“Fitness advice, gig economy, binge watching Danish crime series, sustainability, sex when the kids watch cartoons, mobile bank ID, personal development 5:2 diet, anti-aging cream, Adobe updates, climate friendly travel, body activism,” Anders rants quietly to the camera, as he walks from his car to home in the equivalent of white picket fence Sweden at the beginning of Swedish Discovery Plus Original “Gotebia,” a half-hour dramedic psychological thriller.
“Exterior renovations, Roblox, mini Rodini hats, dinners from Fedora. Shared family calendar. Find us-time, life with kids, drainage pipes, hot yoga, performance review, changing the plumbing, pub crawls, doggy day care,” he goes on.
43, Anders is out of his depth at work where his company’s motivational speakers are no longer found in the newspaper or on TV but on YouTube, TikTok, Snap and Instagram. And suffering to keep up with the Joneses – in this case tennis player and neighbor Martin’s macho consumerism with his red sports car, new deep fryer and oven which doubles up as a microwave – Anders rebels via petty acts of violence, key ripping Martin’s car, head-butting an obstreperous cyclist and tipping his boss’ Entrepreneur of the Year trophy into the wastepaper bin.
Then when he discovers that his tween daughter is being bullied at school, something snaps.
The Discovery Plus Original is also set to air on Sweden’s Kanal 5 from March 2022. It stars a topnotch cast of Mattias Nordkvist (“Snow Angels,” also notable in Lone Scherfig’s upcoming “The Shift”), Sanna Sundqvist (“Bonus Family,” “Call Mom!”) as wife Filippa, Johan Widerberg as preening Martin (“Bäckström,” “Spring Tide”) and Helena Af Sandeberg (“Quicksand,” “Dough”) as his spouse, who’s over the moon at her kitchen makeover.
“Suburbia” also marks one of the latest series from top Swedish outfit FLX, majority owned by Nordic major SF Studios since 2019, which made its name in comedy series, such as the huge TV4 hit “Sunny Side” (“Solsidan”), now in its seventh season, before plowing into thrillers and dramas such as early Netflix Swedish hit “Quicksand.”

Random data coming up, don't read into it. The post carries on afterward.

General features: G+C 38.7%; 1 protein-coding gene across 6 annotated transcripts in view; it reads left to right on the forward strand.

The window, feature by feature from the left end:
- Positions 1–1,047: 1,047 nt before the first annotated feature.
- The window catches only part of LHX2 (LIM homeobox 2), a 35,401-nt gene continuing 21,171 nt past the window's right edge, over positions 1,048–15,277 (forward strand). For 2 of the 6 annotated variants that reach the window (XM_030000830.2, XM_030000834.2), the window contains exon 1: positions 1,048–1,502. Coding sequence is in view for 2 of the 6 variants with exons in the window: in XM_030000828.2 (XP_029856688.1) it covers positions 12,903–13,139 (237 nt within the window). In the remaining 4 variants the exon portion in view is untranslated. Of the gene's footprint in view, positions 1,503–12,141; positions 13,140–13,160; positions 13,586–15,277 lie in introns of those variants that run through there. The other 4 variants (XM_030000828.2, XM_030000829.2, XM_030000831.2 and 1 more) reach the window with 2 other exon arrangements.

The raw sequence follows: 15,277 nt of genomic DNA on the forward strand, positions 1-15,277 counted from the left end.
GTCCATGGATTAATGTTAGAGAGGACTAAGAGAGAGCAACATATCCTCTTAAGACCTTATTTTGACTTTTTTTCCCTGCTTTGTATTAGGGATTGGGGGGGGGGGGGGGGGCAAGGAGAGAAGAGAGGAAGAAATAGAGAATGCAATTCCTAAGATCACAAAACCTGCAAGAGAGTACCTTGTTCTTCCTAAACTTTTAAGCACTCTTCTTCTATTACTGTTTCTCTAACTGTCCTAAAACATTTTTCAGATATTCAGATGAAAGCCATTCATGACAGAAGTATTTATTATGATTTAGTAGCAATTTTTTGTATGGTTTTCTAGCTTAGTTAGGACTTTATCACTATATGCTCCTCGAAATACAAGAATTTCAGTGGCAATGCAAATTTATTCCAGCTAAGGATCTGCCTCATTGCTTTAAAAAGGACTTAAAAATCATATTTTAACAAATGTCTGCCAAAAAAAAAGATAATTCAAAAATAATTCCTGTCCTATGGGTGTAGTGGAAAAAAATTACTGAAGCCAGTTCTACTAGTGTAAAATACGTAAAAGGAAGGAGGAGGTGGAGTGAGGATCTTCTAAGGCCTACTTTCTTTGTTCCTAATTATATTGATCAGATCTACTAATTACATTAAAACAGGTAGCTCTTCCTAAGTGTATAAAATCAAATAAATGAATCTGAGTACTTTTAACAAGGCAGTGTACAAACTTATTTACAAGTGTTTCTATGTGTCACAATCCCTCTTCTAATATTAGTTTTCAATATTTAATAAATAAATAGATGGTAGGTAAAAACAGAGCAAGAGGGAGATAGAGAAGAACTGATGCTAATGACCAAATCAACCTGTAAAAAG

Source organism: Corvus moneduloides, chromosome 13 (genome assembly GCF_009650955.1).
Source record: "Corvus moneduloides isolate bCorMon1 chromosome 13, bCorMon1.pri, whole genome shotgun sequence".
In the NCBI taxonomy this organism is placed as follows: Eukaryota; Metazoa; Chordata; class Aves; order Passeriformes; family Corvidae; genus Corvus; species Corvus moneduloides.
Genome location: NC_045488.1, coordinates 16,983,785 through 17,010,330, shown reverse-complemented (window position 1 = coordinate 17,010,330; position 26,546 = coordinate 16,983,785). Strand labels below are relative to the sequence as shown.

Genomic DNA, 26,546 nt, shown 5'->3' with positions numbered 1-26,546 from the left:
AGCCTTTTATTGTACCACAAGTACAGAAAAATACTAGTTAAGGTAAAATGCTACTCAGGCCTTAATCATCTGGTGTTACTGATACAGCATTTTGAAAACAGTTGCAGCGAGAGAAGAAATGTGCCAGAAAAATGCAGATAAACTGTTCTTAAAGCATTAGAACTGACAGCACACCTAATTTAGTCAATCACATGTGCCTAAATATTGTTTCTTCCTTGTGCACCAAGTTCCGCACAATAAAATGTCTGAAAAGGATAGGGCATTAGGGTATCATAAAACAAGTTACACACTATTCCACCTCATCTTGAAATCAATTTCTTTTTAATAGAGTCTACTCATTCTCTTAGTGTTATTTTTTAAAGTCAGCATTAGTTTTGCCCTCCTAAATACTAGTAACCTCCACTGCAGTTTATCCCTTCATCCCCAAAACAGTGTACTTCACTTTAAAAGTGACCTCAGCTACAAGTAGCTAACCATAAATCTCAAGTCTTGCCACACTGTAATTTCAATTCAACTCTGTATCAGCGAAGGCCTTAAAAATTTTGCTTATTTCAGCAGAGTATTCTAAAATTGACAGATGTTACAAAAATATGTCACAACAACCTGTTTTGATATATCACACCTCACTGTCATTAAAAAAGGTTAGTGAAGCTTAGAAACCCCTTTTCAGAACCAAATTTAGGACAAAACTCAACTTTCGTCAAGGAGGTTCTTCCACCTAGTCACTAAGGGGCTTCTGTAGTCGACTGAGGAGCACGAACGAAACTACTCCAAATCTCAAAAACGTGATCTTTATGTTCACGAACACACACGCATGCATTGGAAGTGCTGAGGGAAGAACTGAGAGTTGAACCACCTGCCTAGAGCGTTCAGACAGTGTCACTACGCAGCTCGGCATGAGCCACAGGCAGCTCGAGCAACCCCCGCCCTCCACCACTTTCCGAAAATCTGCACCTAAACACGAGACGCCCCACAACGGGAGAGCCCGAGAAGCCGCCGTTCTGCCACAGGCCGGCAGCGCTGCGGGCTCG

Produced by Lejla Bešić (“Max Anger – With One Eye Open”) and based on “Vi i villa,” by Swedish novelist Hans Koppel, the series reunites two “Sunny Side” talents, director Henrik Schyffert (“Run Uje Run”) who serves as concept director on “Suburbia” and also co-wrote with head-writer Tove Eriksen Hillblom (“Black Lake”), and episodic writer Maria Nygren (“The Hunters,” “The Lawyer”).
Variety talked to Eriksen Hillblom, who is nominated for the Nordisk Film and TV Fond Prize for screenwriting which will be announced at Sweden’s Göteborg Festival on Feb. 2.
Most series demand large research. I get the feeling that with “Suburbia” you and the other writers turned to your own lives, and those of friends and acquaintances for what you found funniest and most dehumanising of suburban middle-class life. But maybe I’m wrong?
Haha, no you’re – sadly – absolutely right. I think we’ve all had these dinner conversations and met these people. We are these people. It was such fun taking a stab at all of it (and masquerade some of our own shortcomings as those of other characters).
“Suburbia” kicks off as suburban middle-class satire but it grows and gains emotional depth in its portrayal of a touching father-daughter relationship, both of whom are victims of bullying. Could you comment?
Yes, the father-daughter relationship is definitely the emotional heartbeat of the show and Anders’ driving force. Anders’ and daughter Anna’s stories are sort of parallel to one another; he thinks he is trying to save her, but really he’s trying to save himself.
As satire, Anders points to a patriarchy of men as family providers, their masculinity is judged not only by prowess on the tennis and paddle courts but cutting edge consumer acquisition. But would you agree?
Yeah, for sure. Anders loathes the role play of middle-class adulthood and the patriarchy/antiquated expectations on men is definitely a big part of what suffocates him, epitomized by his antagonist Martin.
One of the series’ running jokes is a debate about Danish crime series and cop shows in general. Anders and a woman on the train maintain they’re all pretty much the same. The history of Nordic fiction in the last decade has been of diversification away from Nordic Noir into comedy, drama, thrillers. Do you see that diversification continuing?
I do think so, yes. There’s so much being made right now which allows for more voices to be heard, and a greater diversification in the types of stories being told – which I think is great. And the more new perspectives we see, that in turn opens up the next door and so on. It can’t all be about white middle-aged me….